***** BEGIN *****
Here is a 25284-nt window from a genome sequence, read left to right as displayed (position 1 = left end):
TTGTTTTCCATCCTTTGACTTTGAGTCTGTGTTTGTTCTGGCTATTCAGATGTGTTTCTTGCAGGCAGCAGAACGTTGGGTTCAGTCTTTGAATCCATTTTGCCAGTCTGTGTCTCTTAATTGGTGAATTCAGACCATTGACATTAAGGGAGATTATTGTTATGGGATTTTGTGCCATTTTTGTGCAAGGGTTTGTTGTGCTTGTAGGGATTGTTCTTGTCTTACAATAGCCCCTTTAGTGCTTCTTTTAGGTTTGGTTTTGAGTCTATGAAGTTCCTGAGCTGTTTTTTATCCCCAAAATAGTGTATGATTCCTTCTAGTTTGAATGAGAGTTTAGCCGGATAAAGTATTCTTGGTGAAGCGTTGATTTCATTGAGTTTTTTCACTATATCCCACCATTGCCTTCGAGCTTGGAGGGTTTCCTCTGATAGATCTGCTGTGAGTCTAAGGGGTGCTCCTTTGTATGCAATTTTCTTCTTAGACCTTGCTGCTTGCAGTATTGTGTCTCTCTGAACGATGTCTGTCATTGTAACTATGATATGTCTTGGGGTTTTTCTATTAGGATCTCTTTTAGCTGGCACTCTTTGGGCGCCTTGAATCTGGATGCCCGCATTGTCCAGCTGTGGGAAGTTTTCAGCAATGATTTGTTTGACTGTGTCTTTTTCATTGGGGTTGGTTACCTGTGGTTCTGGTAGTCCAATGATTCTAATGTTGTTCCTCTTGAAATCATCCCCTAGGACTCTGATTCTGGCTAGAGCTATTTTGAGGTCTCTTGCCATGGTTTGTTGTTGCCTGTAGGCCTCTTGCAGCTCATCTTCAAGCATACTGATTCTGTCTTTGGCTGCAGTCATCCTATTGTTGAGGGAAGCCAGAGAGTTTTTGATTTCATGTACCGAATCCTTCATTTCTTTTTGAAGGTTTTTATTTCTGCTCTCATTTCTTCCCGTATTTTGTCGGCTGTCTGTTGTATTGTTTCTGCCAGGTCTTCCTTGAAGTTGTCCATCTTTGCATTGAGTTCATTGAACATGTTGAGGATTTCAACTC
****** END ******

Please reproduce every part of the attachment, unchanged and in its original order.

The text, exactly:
Here is a 25284-nt window from a genome sequence, read left to right as displayed (position 1 = left end):
TTGTTTTCCATCCTTTGACTTTGAGTCTGTGTTTGTTCTGGCTATTCAGATGTGTTTCTTGCAGGCAGCAGAACGTTGGGTTCAGTCTTTGAATCCATTTTGCCAGTCTGTGTCTCTTAATTGGTGAATTCAGACCATTGACATTAAGGGAGATTATTGTTATGGGATTTTGTGCCATTTTTGTGCAAGGGTTTGTTGTGCTTGTAGGGATTGTTCTTGTCTTACAATAGCCCCTTTAGTGCTTCTTTTAGGTTTGGTTTTGAGTCTATGAAGTTCCTGAGCTGTTTTTTATCCCCAAAATAGTGTATGATTCCTTCTAGTTTGAATGAGAGTTTAGCCGGATAAAGTATTCTTGGTGAAGCGTTGATTTCATTGAGTTTTTTCACTATATCCCACCATTGCCTTCGAGCTTGGAGGGTTTCCTCTGATAGATCTGCTGTGAGTCTAAGGGGTGCTCCTTTGTATGCAATTTTCTTCTTAGACCTTGCTGCTTGCAGTATTGTGTCTCTCTGAACGATGTCTGTCATTGTAACTATGATATGTCTTGGGGTTTTTCTATTAGGATCTCTTTTAGCTGGCACTCTTTGGGCGCCTTGAATCTGGATGCCCGCATTGTCCAGCTGTGGGAAGTTTTCAGCAATGATTTGTTTGACTGTGTCTTTTTCATTGGGGTTGGTTACCTGTGGTTCTGGTAGTCCAATGATTCTAATGTTGTTCCTCTTGAAATCATCCCCTAGGACTCTGATTCTGGCTAGAGCTATTTTGAGGTCTCTTGCCATGGTTTGTTGTTGCCTGTAGGCCTCTTGCAGCTCATCTTCAAGCATACTGATTCTGTCTTTGGCTGCAGTCATCCTATTGTTGAGGGAAGCCAGAGAGTTTTTGATTTCATGTACCGAATCCTTCATTTCTTTTTGAAGGTTTTTATTTCTGCTCTCATTTCTTCCCGTATTTTGTCGGCTGTCTGTTGTATTGTTTCTGCCAGGTCTTCCTTGAAGTTGTCCATCTTTGCATTGAGTTCATTGAACATGTTGAGGATTTCAACTC